It was an interesting time for a home-technology show in England, just two weeks after Brexit, when Brits voted to leave the European Union.
During Essential Install Live, a two-day event held in Chelsea, just west of London, the home-tech community seemed to agree that Brexit would be pretty painful in the short term, if for no other reason than fear and uncertainty.
“I had a six-figure job cancelled,” says Philip Cotton of Finite Solutions, a London-based integrator. “He said he was moving out of the country.”
Cotton, like other integrators interviewed at the show, felt “confident that we’ll make it up,” but the short-term prospects are scary.
Long-time CEDIA board member Kris Hogg, principal of the UK integration firm Konnectiv, calls it “controlled fear.”
“Even as projects are about to go live,” Hogg says, “we’re getting asked to redesign them,” due to economic uneasiness among developers and property owners themselves.
At this tenuous time, Hogg says he’s relieved to have transitioned to a business model that relies more on subcontractors than full-time employees.
During a panel discussion at EI Live, with myself moderating, Hogg likened the A/V business to an accordion, always compressing and expanding like the ebbs and flows of business. Employing outside contractors helps Konnectiv stay flexible during the good times and bad. And it could get bad.
It’s the same approach employed by the integration company Customised, whose principal Kris Gamble also spoke on the dealer panel at EI Live. A well-curated team of subcontractors, he says, helps to keep the firm nimble.
In that regard, Gamble is less concerned about operational issues as he is about the perception towards smaller firms like Customized in a period of economic volatility.
He wonders if prospects might think: “Can they weather the storm?”
Weaker Pound, Higher Prices
One immediate concern of Brexit is the value of the British pound, which dropped precipitously after the EU vote causing a sharp increase in the price of imports, and potentially sapping pensions.
After the vote and the political turmoil that followed, the pound reached a near-30-year low of $1.3342 (now recovering with the appointment of Theresa May as prime minister). At one point, the volatility of the pound exceeded that of the perennial yoyo that is Bitcoin.
Dealers who locked in proposals for long-term projects could find themselves in a pickle if they and their vendors didn’t insure themselves against currency fluctuations.
During the EI panel discussion, Gamble expressed “concern about projects underway,” anticipating new project costs with the lower pound.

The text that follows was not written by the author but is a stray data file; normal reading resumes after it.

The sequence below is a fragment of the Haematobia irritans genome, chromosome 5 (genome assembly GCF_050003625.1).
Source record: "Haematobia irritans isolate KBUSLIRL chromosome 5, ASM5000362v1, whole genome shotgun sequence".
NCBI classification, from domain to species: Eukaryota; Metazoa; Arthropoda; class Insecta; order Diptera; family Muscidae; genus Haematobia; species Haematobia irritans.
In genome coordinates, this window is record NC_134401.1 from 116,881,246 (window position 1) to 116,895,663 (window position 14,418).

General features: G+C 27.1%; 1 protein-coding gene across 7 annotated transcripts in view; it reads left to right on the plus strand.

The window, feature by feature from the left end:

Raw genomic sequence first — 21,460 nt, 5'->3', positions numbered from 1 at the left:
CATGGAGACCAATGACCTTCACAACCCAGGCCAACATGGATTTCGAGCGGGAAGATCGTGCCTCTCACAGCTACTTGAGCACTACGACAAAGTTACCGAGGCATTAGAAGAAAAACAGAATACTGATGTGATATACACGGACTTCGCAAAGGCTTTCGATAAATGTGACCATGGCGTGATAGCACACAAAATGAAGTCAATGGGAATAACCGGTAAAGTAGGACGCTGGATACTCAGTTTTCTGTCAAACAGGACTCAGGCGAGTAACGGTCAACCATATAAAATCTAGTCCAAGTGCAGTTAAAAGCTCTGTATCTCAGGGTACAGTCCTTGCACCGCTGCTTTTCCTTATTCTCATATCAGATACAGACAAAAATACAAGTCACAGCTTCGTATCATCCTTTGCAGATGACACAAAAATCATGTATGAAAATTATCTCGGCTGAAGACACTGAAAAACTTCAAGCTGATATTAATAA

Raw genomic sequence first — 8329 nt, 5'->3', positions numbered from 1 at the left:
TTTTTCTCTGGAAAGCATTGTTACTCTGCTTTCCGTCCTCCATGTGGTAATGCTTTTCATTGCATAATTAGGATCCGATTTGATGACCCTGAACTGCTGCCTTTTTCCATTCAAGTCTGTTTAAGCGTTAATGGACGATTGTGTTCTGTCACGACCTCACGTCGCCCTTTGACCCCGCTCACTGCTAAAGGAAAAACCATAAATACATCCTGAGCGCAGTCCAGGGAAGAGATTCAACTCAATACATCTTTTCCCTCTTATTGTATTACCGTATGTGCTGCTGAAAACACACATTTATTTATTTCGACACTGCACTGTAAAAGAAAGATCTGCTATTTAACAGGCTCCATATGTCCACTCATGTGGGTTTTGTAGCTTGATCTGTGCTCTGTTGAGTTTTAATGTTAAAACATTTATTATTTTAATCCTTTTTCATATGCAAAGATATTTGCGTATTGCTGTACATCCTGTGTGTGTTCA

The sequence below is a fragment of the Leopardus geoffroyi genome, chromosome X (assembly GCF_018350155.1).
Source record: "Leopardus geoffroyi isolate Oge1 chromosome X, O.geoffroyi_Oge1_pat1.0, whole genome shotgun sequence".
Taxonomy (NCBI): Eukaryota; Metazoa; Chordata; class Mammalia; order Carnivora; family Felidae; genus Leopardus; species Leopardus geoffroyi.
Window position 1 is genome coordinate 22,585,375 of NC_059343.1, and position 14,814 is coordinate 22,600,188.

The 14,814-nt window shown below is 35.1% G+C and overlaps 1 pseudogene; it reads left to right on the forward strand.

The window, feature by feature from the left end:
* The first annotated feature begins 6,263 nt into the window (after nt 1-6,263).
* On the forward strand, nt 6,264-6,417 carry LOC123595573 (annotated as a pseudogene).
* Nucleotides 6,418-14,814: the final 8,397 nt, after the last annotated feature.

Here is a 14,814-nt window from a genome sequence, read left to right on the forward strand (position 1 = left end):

There’s no doubt product prices will increase for British integrators and distributors who pay in pounds. Habitech, a major UK distributor that carries such lines as NuVo, Sonance, Key Digital, AMX and Vantage, has already announced a price increase to dealers.
Even with that, “We’re still taking a hit,” says managing director Jonathan Pengilley, who notes that Habitech will absorb a good chunk of the price increases themselves after current inventory is exhausted.
Stuart Tickle, managing director of the distributor AWE, says he’s less concerned about increased pricing – all UK distributors are in the same boat – than he is about the psychological implications of instability.
“It’s only a problem if we talk ourselves into a recession,” he says.
New Conversations with Clients: Control vs. Entertainment
With economic uncertainty in the air, the conversation with customers will likely center more on the practical and less on the frivolous.
When budgets are set for new construction or remodels, clients start with their dream amenities and end up slashing goodies, especially from the electronics list.
“How do you convince them [clients] to include us as part of the essentials?” Gamble asks.
One way he is addressing this issue is by segmenting the “lifestyle” elements and “entertainment” aspects of a home-technology project. The segmentation occurs both in the conversation with clients, as well as the technology implemented – generally KNX (or HDL) solutions for home controls and separate A/V solutions as needed.
In this way, a proposal can clearly reflect the things a client really should have right away vs. what they can add later if they’re concerned about the budget.
Interestingly, it’s the same approach that Hogg has recently begun implementing, creating clear lines of demarcation between automation and entertainment.
He too is shifting to KNX for control, and often recommending separate A/V control systems, either for standalone operation or for integration with KNX via a gateway device.
As Hogg says, “We have to get more imaginative with Brexit uncertainty.”